Today, we're lucky enough to have a range of contraceptive options available to us. They have all been thoroughly researched by medical professionals and are deemed safe to be used.
However, in other parts of the world, contraceptive methods are often based on myths or inaccurate information, and they can be incredibly harmful to the women who use them. The United Nations Population Fund (UNFPA) researched some of the shocking methods that are still being used by women today.
Apple Cider Vinegar
In the Republic of Moldova, women are known to apply the vinegar vaginally after intercourse via douching. The belief is that the acidity of the vinegar will kill sperm and ultimately prevent pregnancy.
Ludmila Bologan, a gynecologist in Moldova was surprised to hear a woman talk during a training day for family planning about vinegar being a good contraceptive method because it's "natural and cost-effective."
In reality, inserting apple cider vinegar vaginally can lead to the deterioration of normal vaginal flora, and can irritate the vaginal mucus. Both eventualities heighten the risk of developing infections.
In urban and rural Myanmar, it's still common for women to wash their vaginas with water and soap after sexual intercourse. It supposedly washes the sperm out of the vaginal canal, however, this is not the case.
Aside from not being an effective contraceptive, washing internally with soap and water can irritate and alter the acidity of the vagina, which increases the risk of infections. This includes sexually transmitted infections, urinary tract infections, and other bacterial, viral and fungal infections.
Antiseptics are still used to wash female genital areas following the withdrawal or "pull-out" method in Sri Lanka. Many believe the disinfectant's ability to kill harmful germs and bacteria also means it can kill sperm and prevent the transmission of STDs.
Hemantha Senanayake, Professor of Obstetrics And Gynecology at the University of Colombo in Sri Lanka, explains why this isn't possible: "Sperm that is deposited in the vagina attach themselves rapidly to mucus secreted by the cervix. They are then able to advance deep into the cervix. No antiseptic introduced into the vagina will be able to dislodge them. The same applies to disease-causing organisms," the expert said.
Applying disinfectants to the genital area can cause irritation to the skin, so it's not a practice that's recommended.
Soft Drinks + Medicine
A practice that's been used in Angola since the 1990s, and that's apparently still prevalent among young people today, is to drink Coca-Cola with two or more aspirin after sex in a bid to prevent pregnancy. According to the UNFPA, some people prefer to boil the coke before.
"I have tried this [a] long time ago when I was a teenager. I had a very bad time," 34-year-old housekeeper Judith da Costa said. "Today I use contraceptive pills, which is the most appropriate for my health. According to the doctor at the time, this practice should not be taken. It can cause a heart attack and, depending on the dose, lead to death."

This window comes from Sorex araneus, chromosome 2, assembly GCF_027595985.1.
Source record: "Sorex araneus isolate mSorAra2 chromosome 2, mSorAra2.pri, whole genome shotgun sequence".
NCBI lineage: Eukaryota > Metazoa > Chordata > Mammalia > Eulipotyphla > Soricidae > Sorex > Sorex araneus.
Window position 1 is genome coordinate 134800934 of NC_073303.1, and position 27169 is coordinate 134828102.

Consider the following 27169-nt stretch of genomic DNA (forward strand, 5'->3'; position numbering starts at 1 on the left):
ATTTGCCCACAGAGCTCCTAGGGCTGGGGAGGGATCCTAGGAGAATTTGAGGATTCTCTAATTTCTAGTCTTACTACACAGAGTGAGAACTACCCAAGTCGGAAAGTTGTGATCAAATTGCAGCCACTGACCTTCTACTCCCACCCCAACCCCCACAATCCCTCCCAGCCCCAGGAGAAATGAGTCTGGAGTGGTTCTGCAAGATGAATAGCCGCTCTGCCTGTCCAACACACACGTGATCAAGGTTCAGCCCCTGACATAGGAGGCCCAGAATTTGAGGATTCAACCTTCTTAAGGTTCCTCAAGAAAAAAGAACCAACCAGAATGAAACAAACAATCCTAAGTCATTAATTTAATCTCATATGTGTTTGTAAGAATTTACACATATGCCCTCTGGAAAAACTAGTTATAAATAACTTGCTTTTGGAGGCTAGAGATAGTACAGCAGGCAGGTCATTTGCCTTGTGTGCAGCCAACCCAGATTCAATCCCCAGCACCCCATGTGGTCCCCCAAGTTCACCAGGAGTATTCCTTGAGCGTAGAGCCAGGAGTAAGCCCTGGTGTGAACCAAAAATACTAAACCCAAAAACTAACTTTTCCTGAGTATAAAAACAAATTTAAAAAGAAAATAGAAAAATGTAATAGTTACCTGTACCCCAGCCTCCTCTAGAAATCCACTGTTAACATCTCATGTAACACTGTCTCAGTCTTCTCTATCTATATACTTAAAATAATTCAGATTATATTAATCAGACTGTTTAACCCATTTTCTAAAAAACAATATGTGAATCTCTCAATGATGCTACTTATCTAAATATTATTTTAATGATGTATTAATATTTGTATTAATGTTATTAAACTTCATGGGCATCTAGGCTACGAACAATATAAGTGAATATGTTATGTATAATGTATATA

As well as apple cider vinegar, it's been known for women in the Republic of Moldova to apply lemon slices to the vagina after intercourse. It's thought the acidity of the lemon can kill sperm and therefore act as a contraceptive.
However, just like apple cider vinegar, the acid can cause irritation and lead to infections.
While it's not known if this method of contraception is still being used, the UNFPA reports some people in their 70s who live in the western part of Nepal reported having previously used turmeric and water to prevent pregnancy.
Early in the morning, the day after having sex, women mix three spoonfuls of turmeric with water and drink it. While this isn't known to do any harm, it's certainly not an effective means of contraception.
The use of mango seeds as contraception was an ancient tradition in Yemen that appears to have come back into fashion due to limited access to modern contraceptives. The seed of the mango would be smashed up and drunk with water on the 5th day of a woman's period, and she'd be advised not to take or eat honey, milk, or any antibiotics within that week.
Just like the modern day contraceptive pill, people believed taking the mango seed on a monthly basis would serve as an effective contraception for up to seven years. Although the mango seed itself isn't dangerous in its own right, it's risky to avoid taking antibiotics if medically necessary. This method is also deemed unsafe because it may encourage women to have unprotected sex in the belief they will not get pregnant.
This method was used mainly in Vietnam between the 1940s and the 1970s, but it's thought some people still use it today. People would infuse certain herbs and drink them, believing it would interfere with implantation and therefore prevent pregnancy.
In reality, unregulated herbal medicines can cause kidney failure and liver damage because they can contain toxic chemicals or heavy metals, or can react harmfully with other drugs. As doses are also not monitored, the herbs may be taken in strong concentrations which may have unknown effects.
This article originally appeared on Cosmopolitan.com/uk. Minor edits have been made by the Cosmo.ph editors.